Thyroid peroxidase activity-inhibiting immunoglobulins in patients with autoimmune thyroid disease.J Clin Endocrinol Metab 1989; 68(4):730-4JC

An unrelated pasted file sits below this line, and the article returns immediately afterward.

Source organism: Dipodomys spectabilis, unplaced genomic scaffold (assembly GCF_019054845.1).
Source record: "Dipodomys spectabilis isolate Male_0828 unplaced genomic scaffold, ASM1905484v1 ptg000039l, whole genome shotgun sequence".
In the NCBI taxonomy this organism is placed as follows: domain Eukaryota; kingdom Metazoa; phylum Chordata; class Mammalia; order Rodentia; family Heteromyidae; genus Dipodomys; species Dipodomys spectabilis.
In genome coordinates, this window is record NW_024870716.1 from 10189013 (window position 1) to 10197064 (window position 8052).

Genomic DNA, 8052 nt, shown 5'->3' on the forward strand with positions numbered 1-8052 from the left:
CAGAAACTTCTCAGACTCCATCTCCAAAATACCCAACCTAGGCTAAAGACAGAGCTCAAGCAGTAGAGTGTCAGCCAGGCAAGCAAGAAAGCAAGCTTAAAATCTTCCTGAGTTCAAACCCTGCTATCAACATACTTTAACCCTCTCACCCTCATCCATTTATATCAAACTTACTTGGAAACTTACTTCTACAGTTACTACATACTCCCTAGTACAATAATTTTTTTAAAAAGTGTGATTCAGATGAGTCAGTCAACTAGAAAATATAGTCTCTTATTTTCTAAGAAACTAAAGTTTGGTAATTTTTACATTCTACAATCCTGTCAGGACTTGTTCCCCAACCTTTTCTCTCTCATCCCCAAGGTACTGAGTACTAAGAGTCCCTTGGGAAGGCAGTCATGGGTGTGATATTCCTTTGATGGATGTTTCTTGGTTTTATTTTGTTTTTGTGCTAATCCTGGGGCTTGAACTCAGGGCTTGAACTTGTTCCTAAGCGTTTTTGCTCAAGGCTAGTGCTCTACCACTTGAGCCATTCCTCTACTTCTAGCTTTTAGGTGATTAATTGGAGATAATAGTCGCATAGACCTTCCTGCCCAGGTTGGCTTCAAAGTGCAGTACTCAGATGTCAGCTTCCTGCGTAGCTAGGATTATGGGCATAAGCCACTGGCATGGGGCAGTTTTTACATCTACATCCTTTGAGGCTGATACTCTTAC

The thyroid microsomal antibody (M-Ab) has been found to be an antibody against thyroid peroxidase (TPO), and such antibodies have been reported not only to bind TPO but also to directly inhibit TPO activity. In this study we investigated the relationship between TPO activity-inhibiting immunoglobulin (TPII) and thyroid function in 55 untreated patients with hyperthyroidism due to Graves' disease and 35 untreated patients with Hashimoto's disease. TPO partially purified from the microsomal fraction of Graves' thyroid tissue by Sephacryl S-300 gel filtration was incubated with immunoglobulin (Ig) fractions of serum prepared by precipitation with 15% polyethylene glycol. At the end of incubation, TPO activity was measured by a guaiacol assay. The TPII level was expressed as the TPII index, defined as the inhibition of TPO activity by patient Ig divided by inhibition produced by a known positive Ig. We also measured serum free T4, free T3, and TSH concentrations and anti-M-Ab titers, the latter by a microenzyme-linked immunosorbent assay. When a positive TPII index was defined as more than the mean + 2 SD of the TPII index (0.38) for 15 normal subjects, 13 patients with Graves' disease and 14 patients with Hashimoto's disease had positive TPII index values. There was a positive correlation between the TPII index values and the M-Ab titers in patients with either Graves' disease (r = 0.38; P less than 0.01) or Hashimoto's disease (r = 0.52; P less than 0.01). The mean TPII index in patients with Hashimoto's disease was significantly higher than that in patients with Graves' disease [0.38 +/- 0.42 (+/- SD) vs. 0.19 +/- 0.41; P less than 0.05]. The slope of the regression line between the TPII index values and the M-Ab titers for patients with Hashimoto's disease was steeper than that for patients with Graves' disease. The mean serum free T4 concentration was significantly lower in those patients with Hashimoto's disease who had positive TPII index values than in those with negative TPII index values (14.0 +/- 5.0 vs. 9.6 +/- 3.7 pmol/L; P less than 0.01). There was no significant difference in thyroid function between the patients with Graves' disease with positive and negative TPII index values. TPII appears to inhibit thyroid function in some patients, but no simple relationship between TPII and thyroid function in autoimmune thyroid disease was demonstrated. Understanding the factors that control access of anti-TPO antibody to its antigen may help to elucidate the significance of circulating anti-TPO antibody.